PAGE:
4 Matching Annotations
  1. Sep 2017
    1. Maker culture has been criticized for simply being a de-politicized version of hacker culture, naively unable to reconcile its own promises of a revolution (Morozov, 2014). While maker culture's connection with socio-economic change and hacker culture at larger is debatable, it seems more certain it comes with an attendant set of nested practices and attitudes. Lindtner and Li (2012) describe maker culture as ''technological and social practices of creative play, peer production, a commitment to open source principles, and a curiosity about the inner workings of technology" (p. 18). Chris Anderson (2012) claims that the maker movement has three characteristics: the use of digital tools for creating products, cultural norms of collaboration, and design file standards (p. 21 ). Hughes (2012) notes maker culture's emphasis on being open-source and posited that it ''ties together physical manufacturing skills with the higher end technical skills of hardware construction and software programming" (p. 3884).



  2. Jan 2017
    1. Interesting to see what some people think ‘open source’ is these days. Back when the OSI was created with the movement that wanted to call it ‘open source’ instead of ‘free software’, people said ‘don’t do that — it devalues the fundamental point’. And here we are 20 years later, with OSS being hugely well-used, but many of the contributors insisting that licences are irrelevant or just having available source is all that’s needed, or it’s all about the community. Well I guess those of us who though that the ‘Open Source’ naming was a bad plan are proved right about the downside. But of course we’ll never know if it would have been so successful if it had remained as ‘Free Software’ (I don’t see why not, because it’s the process and efficiency that has made it popular).

      This note is aligned with most of my comments on the open source depolitization of free software.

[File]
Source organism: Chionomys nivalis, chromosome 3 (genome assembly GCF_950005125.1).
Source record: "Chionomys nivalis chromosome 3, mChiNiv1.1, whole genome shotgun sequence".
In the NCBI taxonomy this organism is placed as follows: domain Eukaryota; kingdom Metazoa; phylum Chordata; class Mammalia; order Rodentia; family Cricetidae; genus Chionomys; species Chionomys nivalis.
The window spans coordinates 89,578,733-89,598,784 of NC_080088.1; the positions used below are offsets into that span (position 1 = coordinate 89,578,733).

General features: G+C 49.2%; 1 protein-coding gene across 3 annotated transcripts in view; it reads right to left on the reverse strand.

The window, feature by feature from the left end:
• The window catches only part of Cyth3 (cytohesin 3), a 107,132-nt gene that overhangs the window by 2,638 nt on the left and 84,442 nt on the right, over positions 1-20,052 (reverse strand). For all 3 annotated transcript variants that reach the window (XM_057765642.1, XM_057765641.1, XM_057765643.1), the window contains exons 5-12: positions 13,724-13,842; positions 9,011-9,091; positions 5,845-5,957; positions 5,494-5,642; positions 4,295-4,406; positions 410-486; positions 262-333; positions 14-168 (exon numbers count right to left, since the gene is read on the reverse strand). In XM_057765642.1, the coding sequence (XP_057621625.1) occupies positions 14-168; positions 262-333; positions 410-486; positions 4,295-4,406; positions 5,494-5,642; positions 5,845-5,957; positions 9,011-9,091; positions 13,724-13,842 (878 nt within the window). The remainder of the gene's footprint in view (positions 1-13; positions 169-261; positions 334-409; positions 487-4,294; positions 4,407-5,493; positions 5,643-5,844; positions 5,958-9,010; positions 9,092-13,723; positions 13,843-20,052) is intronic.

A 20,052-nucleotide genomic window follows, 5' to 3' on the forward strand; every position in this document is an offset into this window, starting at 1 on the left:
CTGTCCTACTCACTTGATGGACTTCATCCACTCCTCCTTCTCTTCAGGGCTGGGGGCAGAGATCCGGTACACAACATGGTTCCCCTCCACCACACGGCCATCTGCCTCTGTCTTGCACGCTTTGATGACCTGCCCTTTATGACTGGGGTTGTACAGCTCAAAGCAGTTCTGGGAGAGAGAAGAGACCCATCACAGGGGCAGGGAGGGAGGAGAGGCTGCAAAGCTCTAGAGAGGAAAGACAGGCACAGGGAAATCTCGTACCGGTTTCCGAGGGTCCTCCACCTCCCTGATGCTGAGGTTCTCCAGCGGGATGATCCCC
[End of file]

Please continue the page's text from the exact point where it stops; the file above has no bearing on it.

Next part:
1. Early open source was about the idea that code is ownerless, enforceable by license, which theoretically leads to resilient software.Modern open source is about 1) building and 2) collaborating in public.The conversation has shifted from protecting the rights of a user to adopt the software as they wish (now the norm) to protecting the rights of the author or community that stewards the code (still TBD).

      Early Free Software (predating Open Source) was about protecting community rights: in this case the ones of the hacker communities and authors sharing the software. The extreme depolitization of modern open source, particularly in USA and The Valley, brings hide politics and governance, as is documented in the bitcoin case, the hidden politics of the "apolitic" money. So, there is some kind of pendulum movement from plain Open Source to its re-politization showing again a concern for governance and sustainability of software as a commons.

    2. I’m interested in figuring out a term that feels inclusive, easy to grok, and free of political baggage.

      ¿depolitization as inclusion? Seems quite the opposite: market as exclusion, because Free Software (as in Freedom) has been gentrified by "Open Source" and become a commodity for startup building, instead of a conception of technology/knowledge as a right.